[WG-UMA] Question about Requested Scope -- RE: Review UMA core spec rev8 until pargr. 2

George Fletcher gffletch at aol.com
Tue May 31 09:15:18 EDT 2011


I'm unclear about the use case regarding the per-host token approach and 
it's scaling concerns. Do you have more details?

The one issue that we've raised in the past, is that many deployments do 
not want the overhead of having to validate tokens with the AM on every 
request. Depending on the number of requests, this can turn into quite a 
load and a performance issue (from a latency perspective). Even today, 
many of the large providers of multiple services, do not use a 
centralized token validation model, but rather a "distributed" one where 
tokens are validated on the host (resource owner).

I would suggest that there are two topics being discussed in this thread.

1. Validation of tokens locally by the host vs a host<->AM token 
validation API call

2. Owner of scope definitions. I may have misunderstood, but I think 
Thomas is suggesting that the AM and user should be the owner of scope 
definitions.

For #1, there are trade offs between simplicity and distributed/internet 
scale. Basically, if the host is going to validate the token, the token 
must contain all the information (in some form) that the host would 
receive back from the AM in a token validation call.

For #2, I'm concerned that the user:AM pair might define scopes that the 
host could not enforce. It seems to me that the host needs to own the 
definition of scopes (what the allowed scopes/actions are) and the 
user:AM pair get to determine the policies around how those scopes are 
employed.

Thanks,
George

On 5/29/11 1:08 PM, Eve Maler wrote:
> George, your description of UMA's choices on host-owned scopes seems 
> right to me.
>
> Regarding per-host vs. per-resource tokens, I recall a conversation 
> with Maciej M. at IIW where he mentioned someone had commented on 
> UMA's direction, saying that the per-host token approach (with 
> upgrades and downgrades to a single token) wouldn't scale for them. 
> Would this be due to an eventual move to "meaningful" JWT tokens? Your 
> comment below suggests this. I'd love to understand this reasoning better.
>
> (Can't wait to see notes from this week's meeting -- sorry I had to 
> miss it!)
>
> Eve
>
> On 27 May 2011, at 12:48 PM, George Fletcher wrote:
>
>> Comments inline...
>>
>> On 5/27/11 1:45 PM, Thomas Hardjono wrote:
>>>> From: George Fletcher [mailto:gffletch at aol.com]
>>>> Sent: Thursday, May 26, 2011 11:45 AM
>>>> To: Thomas Hardjono
>>>> Cc:wg-uma at kantarainitiative.org
>>>> Subject: Re: [WG-UMA] Question about Requested Scope -- RE: Review
>>> Thanks George.
>>>
>>> Since the User is the entity deciding on policies for accessing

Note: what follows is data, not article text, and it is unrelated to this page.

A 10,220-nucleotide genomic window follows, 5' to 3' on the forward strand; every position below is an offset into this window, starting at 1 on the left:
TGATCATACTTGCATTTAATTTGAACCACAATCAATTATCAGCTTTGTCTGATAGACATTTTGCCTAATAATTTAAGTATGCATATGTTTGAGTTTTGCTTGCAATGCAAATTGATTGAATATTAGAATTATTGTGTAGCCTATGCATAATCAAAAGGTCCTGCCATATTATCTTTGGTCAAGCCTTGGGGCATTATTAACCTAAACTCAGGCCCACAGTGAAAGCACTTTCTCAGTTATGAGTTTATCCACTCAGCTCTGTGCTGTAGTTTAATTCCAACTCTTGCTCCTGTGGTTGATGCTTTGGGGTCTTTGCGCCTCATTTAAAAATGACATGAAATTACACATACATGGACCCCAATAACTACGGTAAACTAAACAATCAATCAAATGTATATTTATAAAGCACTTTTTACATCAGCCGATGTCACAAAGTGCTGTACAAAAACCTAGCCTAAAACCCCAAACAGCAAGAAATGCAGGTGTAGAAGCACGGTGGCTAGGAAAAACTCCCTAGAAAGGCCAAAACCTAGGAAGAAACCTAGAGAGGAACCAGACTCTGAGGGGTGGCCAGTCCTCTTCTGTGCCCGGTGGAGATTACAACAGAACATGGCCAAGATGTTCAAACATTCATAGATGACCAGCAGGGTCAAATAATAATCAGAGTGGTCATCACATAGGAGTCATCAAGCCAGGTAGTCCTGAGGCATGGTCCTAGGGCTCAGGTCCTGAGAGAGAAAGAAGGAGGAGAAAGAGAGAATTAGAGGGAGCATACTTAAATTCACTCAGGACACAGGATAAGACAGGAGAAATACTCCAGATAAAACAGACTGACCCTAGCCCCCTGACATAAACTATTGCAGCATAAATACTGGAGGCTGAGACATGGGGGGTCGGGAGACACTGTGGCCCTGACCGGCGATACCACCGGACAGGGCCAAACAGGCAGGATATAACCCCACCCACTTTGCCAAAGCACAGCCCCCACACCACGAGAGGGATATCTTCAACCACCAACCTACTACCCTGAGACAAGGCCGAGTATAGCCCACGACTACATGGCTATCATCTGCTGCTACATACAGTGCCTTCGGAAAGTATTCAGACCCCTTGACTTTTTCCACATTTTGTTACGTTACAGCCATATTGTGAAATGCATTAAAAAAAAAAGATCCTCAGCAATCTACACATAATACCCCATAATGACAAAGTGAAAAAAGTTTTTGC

>>> her/his resources at the Host, would it be possible for the AM to
>>> decide about scopes (instead of the Host), so that the AM would be
>>> generating correctly-scoped tokens every time. This would seem to be
>>> more in-line with Paul's suggestion of using a "pointer" to the scopes
>>> held by the AM.
>>>
>>> In this approach, the User would fine-tune policies and scopes at the
>>> AM.  The Host would "fetch" these scopes from the AM and attempt to
>>> fit them to the resources at the Host.  For any mismatches or
>>> conflicts, the Host would report back to the AM/User (perhaps in
>>> real-time so that the User can see and adjust). Perhaps this
>>> Host-AM/User dialog could be part of the Dynamic Registration
>>> protocol.
>> As I remember, the perspective has been that the host is the only one 
>> who can truly be authoritative about the scopes for any given 
>> resource. The thinking being that scopes are specific to a particular 
>> service and hence not generic or manageable by the AM. So the host 
>> registers the allowed scopes for a given resource set with the AM and 
>> then the user can chose among the specified set of scopes. That way, 
>> whatever the user chooses is guaranteed to be viable.
>>
>> I'm probably missing something, but it seems like if the user and AM 
>> are choosing the scopes, it's very possible a host will get a scope 
>> that it doesn't understand. I'm not sure how that can be resolved at 
>> runtime.
>>
>> As for the AM generating tokens based on scope, that's possible but 
>> it requires the requesting service to manage multiple tokens per 
>> user:am:host tuple. I believe the goal is to reduce this to one token 
>> per tuple if possible.
>>
>> There has been some discussion and agreement that if UMA moves from 
>> AM generated opaque tokens (which require the host<->AM validation 
>> step) to JWTs that are processable by the Host, then tokens will need 
>> to contain scopes and hence the requester will have to mange tokens 
>> on a per protected resource URL instead of just per Host. I still 
>> believe it's best for the Host to manage the scopes because they are 
>> "unique" in some respects to the service provided by the host (e.g. a 
>> music service will not likely have a "print" scope while a photo 
>> service likely will).
>>
>> Thanks,
>> George
>>> Thanks.
>>>
>>> /thomas/
>>>
>
>
> Eve Maler http://www.xmlgrrl.com/blog
> +1 425 345 6756 http://www.twitter.com/xmlgrrl
>
> = 

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